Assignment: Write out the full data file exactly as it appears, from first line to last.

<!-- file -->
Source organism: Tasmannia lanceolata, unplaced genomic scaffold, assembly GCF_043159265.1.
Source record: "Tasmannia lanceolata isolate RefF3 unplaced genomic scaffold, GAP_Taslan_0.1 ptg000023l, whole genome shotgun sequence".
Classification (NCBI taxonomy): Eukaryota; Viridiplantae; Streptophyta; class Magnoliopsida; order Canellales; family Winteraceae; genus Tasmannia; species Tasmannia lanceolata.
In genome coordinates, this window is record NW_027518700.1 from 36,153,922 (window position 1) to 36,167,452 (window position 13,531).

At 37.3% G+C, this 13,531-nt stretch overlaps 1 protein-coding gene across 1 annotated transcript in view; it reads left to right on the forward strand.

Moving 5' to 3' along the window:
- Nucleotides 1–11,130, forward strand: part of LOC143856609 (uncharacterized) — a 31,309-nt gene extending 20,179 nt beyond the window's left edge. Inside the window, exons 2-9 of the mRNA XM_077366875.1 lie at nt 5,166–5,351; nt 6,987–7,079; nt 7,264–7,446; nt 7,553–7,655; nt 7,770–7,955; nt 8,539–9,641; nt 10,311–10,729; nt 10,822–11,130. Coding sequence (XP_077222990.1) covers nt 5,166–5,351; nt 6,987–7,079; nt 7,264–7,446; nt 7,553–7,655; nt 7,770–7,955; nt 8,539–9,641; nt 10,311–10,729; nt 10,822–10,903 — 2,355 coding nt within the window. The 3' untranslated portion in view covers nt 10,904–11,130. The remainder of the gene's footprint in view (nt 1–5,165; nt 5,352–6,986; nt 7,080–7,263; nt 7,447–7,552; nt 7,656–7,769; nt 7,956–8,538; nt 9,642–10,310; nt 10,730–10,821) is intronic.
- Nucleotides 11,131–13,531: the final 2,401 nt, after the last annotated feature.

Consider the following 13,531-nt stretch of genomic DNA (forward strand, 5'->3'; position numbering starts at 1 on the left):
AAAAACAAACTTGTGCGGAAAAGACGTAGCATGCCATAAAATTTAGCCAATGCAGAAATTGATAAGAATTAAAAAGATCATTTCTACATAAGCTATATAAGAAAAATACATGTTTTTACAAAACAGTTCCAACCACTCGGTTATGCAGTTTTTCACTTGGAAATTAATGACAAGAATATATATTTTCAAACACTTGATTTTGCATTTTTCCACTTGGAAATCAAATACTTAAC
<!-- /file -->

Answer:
Source organism: Tasmannia lanceolata, unplaced genomic scaffold, assembly GCF_043159265.1.
Source record: "Tasmannia lanceolata isolate RefF3 unplaced genomic scaffold, GAP_Taslan_0.1 ptg000023l, whole genome shotgun sequence".
Classification (NCBI taxonomy): Eukaryota; Viridiplantae; Streptophyta; class Magnoliopsida; order Canellales; family Winteraceae; genus Tasmannia; species Tasmannia lanceolata.
In genome coordinates, this window is record NW_027518700.1 from 36,153,922 (window position 1) to 36,167,452 (window position 13,531).

At 37.3% G+C, this 13,531-nt stretch overlaps 1 protein-coding gene across 1 annotated transcript in view; it reads left to right on the forward strand.

Moving 5' to 3' along the window:
- Nucleotides 1–11,130, forward strand: part of LOC143856609 (uncharacterized) — a 31,309-nt gene extending 20,179 nt beyond the window's left edge. Inside the window, exons 2-9 of the mRNA XM_077366875.1 lie at nt 5,166–5,351; nt 6,987–7,079; nt 7,264–7,446; nt 7,553–7,655; nt 7,770–7,955; nt 8,539–9,641; nt 10,311–10,729; nt 10,822–11,130. Coding sequence (XP_077222990.1) covers nt 5,166–5,351; nt 6,987–7,079; nt 7,264–7,446; nt 7,553–7,655; nt 7,770–7,955; nt 8,539–9,641; nt 10,311–10,729; nt 10,822–10,903 — 2,355 coding nt within the window. The 3' untranslated portion in view covers nt 10,904–11,130. The remainder of the gene's footprint in view (nt 1–5,165; nt 5,352–6,986; nt 7,080–7,263; nt 7,447–7,552; nt 7,656–7,769; nt 7,956–8,538; nt 9,642–10,310; nt 10,730–10,821) is intronic.
- Nucleotides 11,131–13,531: the final 2,401 nt, after the last annotated feature.

Consider the following 13,531-nt stretch of genomic DNA (forward strand, 5'->3'; position numbering starts at 1 on the left):
AAAAACAAACTTGTGCGGAAAAGACGTAGCATGCCATAAAATTTAGCCAATGCAGAAATTGATAAGAATTAAAAAGATCATTTCTACATAAGCTATATAAGAAAAATACATGTTTTTACAAAACAGTTCCAACCACTCGGTTATGCAGTTTTTCACTTGGAAATTAATGACAAGAATATATATTTTCAAACACTTGATTTTGCATTTTTCCACTTGGAAATCAAATACTTAAC